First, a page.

Fast food drinks face 25p tax

Fast food drinks face 25p tax as government looks to extend the ‘latte levy’ to crack down on plastic cups

  • Fast food chains could face a 25p tax on plastic drinking cups, it was reported
  • Mr Hammond, who is poised to slap tax on plastic coffee cups in next budget
  • Ministers suggested a 25p tax to tackle plastic waste from coffee franchises 

Fast food chains could face a 25p tax on plastic drinking cups as the Treasury looks to extend the ‘latte levy’, according to reports.

The Chancellor of the Exchequer Philip Hammond, who is already poised to slap the tax on plastic coffee cups in his upcoming Budget, is looking to extend it to the drinks containers used by chains like McDonald’s.

The possible move comes after a record 162,000 Britons responded to a Treasury consultation on how to deal with throwaway plastic packaging.

Fast food chains could face a 25p tax on plastic drinking cups as the Treasury looks to extend the ‘latte levy’, according to reports

Earlier this year, Parliament’s cross-party environmental audit committee called for a ‘latte levy’ on disposable coffee cups to help reduce waste and encourage recycling.

Ministers suggested a 25p tax to tackle plastic waste from coffee franchises such as Starbucks and Costa Coffee.

The firms would either have to pass this cost on to customers or use other types of cups.

Around 2.5 billion coffee cups, which are lined with a thin layer of plastic, are thrown away each year and only one in 400 are recycled.

Levies could also be introduced on a number of other single-use items, such as black plastic trays used as packaging for vegetables, as part of the continuing war on plastic pollution.


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And it now seems that Treasury officials might also target the plastic lining of fast food chain cups, the Sun reported.

Concerns have been raised that while customers of coffee chains may be willing to pay the extra cost, many of those who go to fast food restaurants such as McDonald’s and KFC may be unreasonably targeted.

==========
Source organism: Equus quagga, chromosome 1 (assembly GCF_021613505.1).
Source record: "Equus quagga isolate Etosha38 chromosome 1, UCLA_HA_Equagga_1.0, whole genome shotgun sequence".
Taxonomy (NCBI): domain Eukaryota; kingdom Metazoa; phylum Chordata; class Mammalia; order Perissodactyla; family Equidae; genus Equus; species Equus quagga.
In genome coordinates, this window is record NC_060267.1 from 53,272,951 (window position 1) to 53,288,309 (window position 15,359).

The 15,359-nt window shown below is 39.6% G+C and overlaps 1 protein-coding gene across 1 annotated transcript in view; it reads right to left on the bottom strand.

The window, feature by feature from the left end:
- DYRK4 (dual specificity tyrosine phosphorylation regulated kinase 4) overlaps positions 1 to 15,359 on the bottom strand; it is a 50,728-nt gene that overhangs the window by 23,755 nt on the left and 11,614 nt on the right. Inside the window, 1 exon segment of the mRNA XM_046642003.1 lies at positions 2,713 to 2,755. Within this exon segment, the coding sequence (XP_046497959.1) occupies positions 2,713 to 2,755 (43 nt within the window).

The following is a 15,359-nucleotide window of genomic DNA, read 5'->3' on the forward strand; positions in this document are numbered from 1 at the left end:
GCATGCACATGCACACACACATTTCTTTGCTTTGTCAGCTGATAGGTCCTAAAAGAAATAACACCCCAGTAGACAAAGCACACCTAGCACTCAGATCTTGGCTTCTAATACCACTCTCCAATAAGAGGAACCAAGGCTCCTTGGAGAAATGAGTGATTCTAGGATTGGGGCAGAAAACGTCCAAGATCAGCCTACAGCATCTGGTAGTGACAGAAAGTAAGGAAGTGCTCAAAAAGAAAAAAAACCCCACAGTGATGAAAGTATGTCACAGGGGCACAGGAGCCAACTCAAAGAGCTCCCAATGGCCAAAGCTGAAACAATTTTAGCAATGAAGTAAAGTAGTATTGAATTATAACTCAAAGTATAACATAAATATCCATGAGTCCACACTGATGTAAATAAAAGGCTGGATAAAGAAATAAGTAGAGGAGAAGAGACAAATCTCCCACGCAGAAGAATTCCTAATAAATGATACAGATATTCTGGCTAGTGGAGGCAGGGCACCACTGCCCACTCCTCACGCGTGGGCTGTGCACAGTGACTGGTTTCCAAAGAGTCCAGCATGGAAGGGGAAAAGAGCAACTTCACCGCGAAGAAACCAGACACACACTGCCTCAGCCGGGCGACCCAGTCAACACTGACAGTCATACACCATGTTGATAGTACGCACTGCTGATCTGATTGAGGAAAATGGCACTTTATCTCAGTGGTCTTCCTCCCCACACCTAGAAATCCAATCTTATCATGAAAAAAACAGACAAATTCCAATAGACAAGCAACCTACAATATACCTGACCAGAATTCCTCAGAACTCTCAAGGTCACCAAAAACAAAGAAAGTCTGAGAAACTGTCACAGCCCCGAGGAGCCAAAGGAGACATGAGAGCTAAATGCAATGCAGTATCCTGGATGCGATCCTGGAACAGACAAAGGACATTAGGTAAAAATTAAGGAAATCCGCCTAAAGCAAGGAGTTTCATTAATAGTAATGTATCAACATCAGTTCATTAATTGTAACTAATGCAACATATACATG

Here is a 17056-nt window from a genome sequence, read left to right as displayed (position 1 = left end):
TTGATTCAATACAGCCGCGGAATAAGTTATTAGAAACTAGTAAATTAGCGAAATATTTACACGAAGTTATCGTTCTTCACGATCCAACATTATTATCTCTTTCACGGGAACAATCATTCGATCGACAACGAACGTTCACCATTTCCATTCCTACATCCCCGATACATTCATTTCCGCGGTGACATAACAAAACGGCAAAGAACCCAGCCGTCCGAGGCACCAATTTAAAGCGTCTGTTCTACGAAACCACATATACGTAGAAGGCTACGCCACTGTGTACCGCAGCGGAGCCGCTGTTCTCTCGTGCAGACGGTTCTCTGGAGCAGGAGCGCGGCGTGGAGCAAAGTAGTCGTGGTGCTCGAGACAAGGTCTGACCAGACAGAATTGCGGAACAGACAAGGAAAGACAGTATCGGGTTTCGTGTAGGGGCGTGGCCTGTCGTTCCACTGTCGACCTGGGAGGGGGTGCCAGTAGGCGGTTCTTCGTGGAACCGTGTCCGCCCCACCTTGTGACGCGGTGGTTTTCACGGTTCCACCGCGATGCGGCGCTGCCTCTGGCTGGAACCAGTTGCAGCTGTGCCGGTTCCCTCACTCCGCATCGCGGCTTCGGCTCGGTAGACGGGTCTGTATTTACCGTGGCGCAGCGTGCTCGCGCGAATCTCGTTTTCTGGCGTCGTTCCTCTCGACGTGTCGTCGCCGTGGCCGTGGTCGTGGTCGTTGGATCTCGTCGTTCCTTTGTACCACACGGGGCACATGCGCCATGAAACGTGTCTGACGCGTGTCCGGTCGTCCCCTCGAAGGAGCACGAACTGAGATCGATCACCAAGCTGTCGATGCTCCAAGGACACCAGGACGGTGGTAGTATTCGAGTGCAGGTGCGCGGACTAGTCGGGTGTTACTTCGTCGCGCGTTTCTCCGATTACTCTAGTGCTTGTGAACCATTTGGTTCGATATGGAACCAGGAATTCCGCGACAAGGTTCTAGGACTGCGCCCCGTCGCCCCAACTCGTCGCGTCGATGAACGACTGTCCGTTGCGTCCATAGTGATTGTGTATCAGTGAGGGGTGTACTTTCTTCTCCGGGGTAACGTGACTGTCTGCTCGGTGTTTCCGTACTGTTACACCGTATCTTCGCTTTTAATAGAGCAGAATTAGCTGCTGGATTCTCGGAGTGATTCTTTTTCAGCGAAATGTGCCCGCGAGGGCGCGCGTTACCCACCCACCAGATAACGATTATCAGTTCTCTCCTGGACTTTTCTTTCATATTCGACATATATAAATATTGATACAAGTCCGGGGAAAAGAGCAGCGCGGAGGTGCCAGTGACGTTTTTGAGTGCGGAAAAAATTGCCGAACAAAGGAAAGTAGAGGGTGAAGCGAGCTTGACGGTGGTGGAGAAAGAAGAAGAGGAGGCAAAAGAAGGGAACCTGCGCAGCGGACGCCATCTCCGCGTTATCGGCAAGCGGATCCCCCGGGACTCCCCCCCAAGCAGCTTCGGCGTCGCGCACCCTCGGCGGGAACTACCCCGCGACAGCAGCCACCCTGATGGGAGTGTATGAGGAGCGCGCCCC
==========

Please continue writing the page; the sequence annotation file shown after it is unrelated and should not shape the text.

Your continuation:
Last night Chris Snowdon of the Institute of Economic Affairs said a tax would be a ‘slap in the face’ for poorer families.

He said: ‘If this tax grab goes ahead it will be another slap in the face for people struggling with the cost of living.

The Chancellor of the Exchequer Philip Hammond, who is already poised to slap the tax on plastic coffee cups in his upcoming Budget, is looking to extend it to the drinks containers used by chains like McDonald’s

‘If the government wants to encourage economic growth it should be cutting taxes, not discriminating against people on the basis of what they eat and drink.’

But industry insiders have been told that ‘nothing is off the table’ in terms of attempts to reduce plastic waste in Mr Hammond’s upcoming Autumn Budget.

A senior Treasury official last month told the Mail that the department would also be trying to use taxes to cut the use of ‘virgin’ plastic so producers used more recycled material.

Currently, only a third of our plastic packaging is being recycled – with the rest heading for landfill or incineration.

The Mail’s Turn the Tide on Plastic campaign has already led to the introduction of a 5p levy on plastic bags, a ban on microbeads and pledges of action on a range of other items like plastic stirrers.

Last month, Robert Jenrick, Exchequer Secretary to the Treasury, thanked the Mail for its ‘powerful’ voice on plastic waste, and added: ‘We want to drive systemic change throughout the whole of the supply chain to encourage producers of single-use plastics to take greater responsibility to make the right choices when they make the packaging that ends up on shelves.’ 

Ministers suggested a 25p tax to tackle plastic waste from coffee franchises such as Starbucks and Costa Coffee

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